Thursday July 20th 2017

“Re-Spiced:A Silk Road Cabaret”

Recommended***One of my favorite shows produced by Silk Road Rising was 2009’s “Silk Road Cabaret” where they brought to light all of the Broadway hits that were part of the Silk Road “songbook). As excited as I was when it was announced there was a new show “Re-spiced” which is now onstage at  Pierce Hall at The Historic Chicago Temple ( 77 West Washington /at Clark), I tried to imagine how they could possibly duplicate the experience.

While they did not, they did come up with something new and fun, although just a little longer than it needed to be and with a little more prose than needed. Creator Jamil Khoury, who chose the narratives and songs, tried to blend them together to make the perfect mix, but in this case, some of the wonderful poetry selected did not help to tell his story- a musical tale using Broadway, Country, Rap, Folk and Jazz, allowing us to see that the Asian and Middle Eastern influence in American and British music is one that will confues the audience as to what brought what to whom? Sound confusing ? Well, it was a bit asdespite gthe powerful choices made and the clever interpretation by both director Steve Scott and choreographer Brenda Didier and the strong personalities and voices of the cast, I did not feel that we hit the peak that the original brought to us.

In this production, while we did have a few tables stage-side, the previous version was much more Cabaret with vocalists telling their stories from every angle of the intimate theater. Yes, some fine music was used, “Arabian Nights” from “Aladdin” ( with some new lyrics to stress a point), “Travelin ‘Man”, “Mad Dogs and Englishmen”, “Bali Hai”, “Istanbul”, “Slow Boat to China”,”One Night In Bangkok”, “Bui Doi”, “Shalom” and as a finale, “Anthem ” from Chess and followed as an encore, “Shakalaka Baby”. Roughly 41 songs, some playful, some sexy, some very though provoking and some very subversive. This was nearly 90 minutes of great music that might have been a better show with less prose and just the music with slight interweaving of the Asian and Middle Easter themes.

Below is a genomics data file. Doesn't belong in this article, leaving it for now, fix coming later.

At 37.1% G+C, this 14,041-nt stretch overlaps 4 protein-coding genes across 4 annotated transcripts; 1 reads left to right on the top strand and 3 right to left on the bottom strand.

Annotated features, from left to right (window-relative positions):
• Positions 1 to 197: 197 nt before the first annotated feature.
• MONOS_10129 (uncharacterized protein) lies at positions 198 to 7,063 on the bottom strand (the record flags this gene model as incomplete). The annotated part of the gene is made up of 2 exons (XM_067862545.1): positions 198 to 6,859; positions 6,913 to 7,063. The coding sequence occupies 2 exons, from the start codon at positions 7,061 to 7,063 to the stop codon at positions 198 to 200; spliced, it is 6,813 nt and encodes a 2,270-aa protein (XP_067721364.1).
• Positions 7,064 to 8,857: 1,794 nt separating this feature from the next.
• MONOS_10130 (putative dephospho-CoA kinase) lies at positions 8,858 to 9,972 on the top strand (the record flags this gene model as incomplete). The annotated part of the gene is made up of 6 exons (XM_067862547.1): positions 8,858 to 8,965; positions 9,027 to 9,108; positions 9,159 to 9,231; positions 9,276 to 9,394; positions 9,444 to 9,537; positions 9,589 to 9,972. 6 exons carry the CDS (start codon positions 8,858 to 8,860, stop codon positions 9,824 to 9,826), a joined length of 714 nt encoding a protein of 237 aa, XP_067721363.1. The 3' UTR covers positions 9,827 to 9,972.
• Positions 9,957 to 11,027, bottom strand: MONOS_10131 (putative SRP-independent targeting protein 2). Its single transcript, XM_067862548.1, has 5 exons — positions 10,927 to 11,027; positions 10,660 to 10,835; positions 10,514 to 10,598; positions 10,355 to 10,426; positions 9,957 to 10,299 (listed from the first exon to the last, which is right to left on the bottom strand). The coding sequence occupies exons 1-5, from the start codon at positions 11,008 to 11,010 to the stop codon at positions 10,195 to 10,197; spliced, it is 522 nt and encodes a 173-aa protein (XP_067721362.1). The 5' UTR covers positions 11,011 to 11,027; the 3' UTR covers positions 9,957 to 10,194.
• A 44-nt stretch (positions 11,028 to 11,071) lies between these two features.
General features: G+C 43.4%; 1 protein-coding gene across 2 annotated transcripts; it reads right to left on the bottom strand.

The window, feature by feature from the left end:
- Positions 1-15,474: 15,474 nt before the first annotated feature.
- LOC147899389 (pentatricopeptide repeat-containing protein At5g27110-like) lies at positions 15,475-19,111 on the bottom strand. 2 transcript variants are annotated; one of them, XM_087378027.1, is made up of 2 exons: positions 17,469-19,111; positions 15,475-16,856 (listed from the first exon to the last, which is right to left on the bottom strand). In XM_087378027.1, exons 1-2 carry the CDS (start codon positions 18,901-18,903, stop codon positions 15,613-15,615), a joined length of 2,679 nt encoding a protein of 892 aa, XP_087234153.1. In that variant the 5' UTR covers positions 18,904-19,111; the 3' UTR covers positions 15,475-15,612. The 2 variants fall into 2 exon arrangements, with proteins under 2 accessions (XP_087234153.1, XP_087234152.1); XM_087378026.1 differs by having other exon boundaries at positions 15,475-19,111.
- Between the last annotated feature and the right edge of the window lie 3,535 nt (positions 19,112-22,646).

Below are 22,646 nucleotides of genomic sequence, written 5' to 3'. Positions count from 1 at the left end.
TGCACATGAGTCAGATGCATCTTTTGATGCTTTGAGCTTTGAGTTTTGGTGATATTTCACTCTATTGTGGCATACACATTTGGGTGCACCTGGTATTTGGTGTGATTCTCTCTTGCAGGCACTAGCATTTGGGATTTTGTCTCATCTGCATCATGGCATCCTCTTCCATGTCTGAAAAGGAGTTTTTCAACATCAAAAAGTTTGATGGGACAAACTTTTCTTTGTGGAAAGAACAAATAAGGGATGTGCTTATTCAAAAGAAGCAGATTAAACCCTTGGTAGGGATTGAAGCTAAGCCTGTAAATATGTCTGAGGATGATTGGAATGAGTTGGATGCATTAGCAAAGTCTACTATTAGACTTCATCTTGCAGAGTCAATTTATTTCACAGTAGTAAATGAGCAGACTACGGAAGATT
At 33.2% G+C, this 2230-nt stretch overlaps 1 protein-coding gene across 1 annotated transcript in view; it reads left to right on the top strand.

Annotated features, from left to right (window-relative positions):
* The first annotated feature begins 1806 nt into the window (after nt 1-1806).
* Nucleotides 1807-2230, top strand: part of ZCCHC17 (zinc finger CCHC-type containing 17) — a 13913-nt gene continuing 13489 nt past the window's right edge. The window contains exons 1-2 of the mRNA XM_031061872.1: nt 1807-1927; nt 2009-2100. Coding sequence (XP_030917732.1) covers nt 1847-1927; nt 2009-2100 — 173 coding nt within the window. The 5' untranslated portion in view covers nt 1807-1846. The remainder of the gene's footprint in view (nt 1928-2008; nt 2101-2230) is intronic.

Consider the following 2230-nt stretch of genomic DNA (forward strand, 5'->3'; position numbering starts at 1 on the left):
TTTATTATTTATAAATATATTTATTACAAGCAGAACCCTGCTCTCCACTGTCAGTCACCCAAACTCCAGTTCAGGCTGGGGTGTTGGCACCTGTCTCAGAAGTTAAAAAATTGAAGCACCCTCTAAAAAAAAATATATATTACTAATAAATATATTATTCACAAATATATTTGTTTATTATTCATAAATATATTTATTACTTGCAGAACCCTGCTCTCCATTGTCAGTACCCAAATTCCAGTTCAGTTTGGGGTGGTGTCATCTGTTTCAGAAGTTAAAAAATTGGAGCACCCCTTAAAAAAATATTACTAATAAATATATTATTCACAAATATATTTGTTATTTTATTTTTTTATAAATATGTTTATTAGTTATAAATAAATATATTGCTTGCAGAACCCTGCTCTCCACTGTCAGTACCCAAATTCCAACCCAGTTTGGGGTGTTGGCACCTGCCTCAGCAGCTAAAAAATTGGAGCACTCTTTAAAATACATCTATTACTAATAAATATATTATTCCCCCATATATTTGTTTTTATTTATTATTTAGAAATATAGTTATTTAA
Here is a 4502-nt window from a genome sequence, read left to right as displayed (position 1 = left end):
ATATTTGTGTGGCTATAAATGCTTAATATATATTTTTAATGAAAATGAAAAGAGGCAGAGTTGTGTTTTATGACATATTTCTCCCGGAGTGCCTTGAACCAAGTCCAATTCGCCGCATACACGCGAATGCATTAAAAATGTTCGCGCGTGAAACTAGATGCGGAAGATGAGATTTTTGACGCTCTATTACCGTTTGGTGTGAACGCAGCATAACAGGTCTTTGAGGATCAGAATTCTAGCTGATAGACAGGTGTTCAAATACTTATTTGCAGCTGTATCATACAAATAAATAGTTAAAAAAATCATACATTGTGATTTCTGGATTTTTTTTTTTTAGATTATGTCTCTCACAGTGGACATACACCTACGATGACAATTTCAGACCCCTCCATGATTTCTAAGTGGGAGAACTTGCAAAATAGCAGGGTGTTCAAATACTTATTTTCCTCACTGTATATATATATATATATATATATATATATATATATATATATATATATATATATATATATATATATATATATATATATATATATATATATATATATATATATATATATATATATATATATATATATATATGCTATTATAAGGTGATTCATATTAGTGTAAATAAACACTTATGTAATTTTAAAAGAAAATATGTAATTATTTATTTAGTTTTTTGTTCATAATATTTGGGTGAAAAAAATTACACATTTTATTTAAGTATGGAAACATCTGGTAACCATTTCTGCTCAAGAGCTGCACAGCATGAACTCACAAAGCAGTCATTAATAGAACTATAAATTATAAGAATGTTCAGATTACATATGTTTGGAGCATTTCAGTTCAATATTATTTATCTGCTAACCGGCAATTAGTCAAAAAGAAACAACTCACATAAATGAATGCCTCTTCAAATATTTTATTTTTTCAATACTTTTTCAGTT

Being cabaret, there is no real set, but just a semi bare stage with two musicians under the direction of Ryan Brewster, some exotic lighting effects by Michael Stanfill and keeping it all moving ( stage manager Kate Guthrie). The cast of 8 players, Jaii Beckley,Danny Bernardo,Joel Kim Booster, Dipika Cherala,Joyee Lin, Evan Tyrone Martin, Amira Sabbagh and Christine Bunuan are all fine singers with great range who truly understand the premise of the production and appear to share the attitude and feeling of Khoury. Again, with a little less prose, this production would be a must see instead of a recommended. If you are seeking a musical entertainment experience, Silk Road Cabaret will bring this to you. The show will continue at The Historic Chicago Temple Building through May 6th with performances as follows:

Wednesdays and Thursdays at 7:30 p.m.,Fridays at 8 p.m.,Saturdays at 4 and 8 p.m. and Sundays at 4 p.m.

Tickets are $30 and can be purchased by calling 312-857-1234  ext 201 or online at www.silkroadrising.org

On April 27th, there will be no performance as this troupe will be visiting Governor State University with a performance on Saturday, April 28th in order to bring the arts to the next generation and the suburbs.

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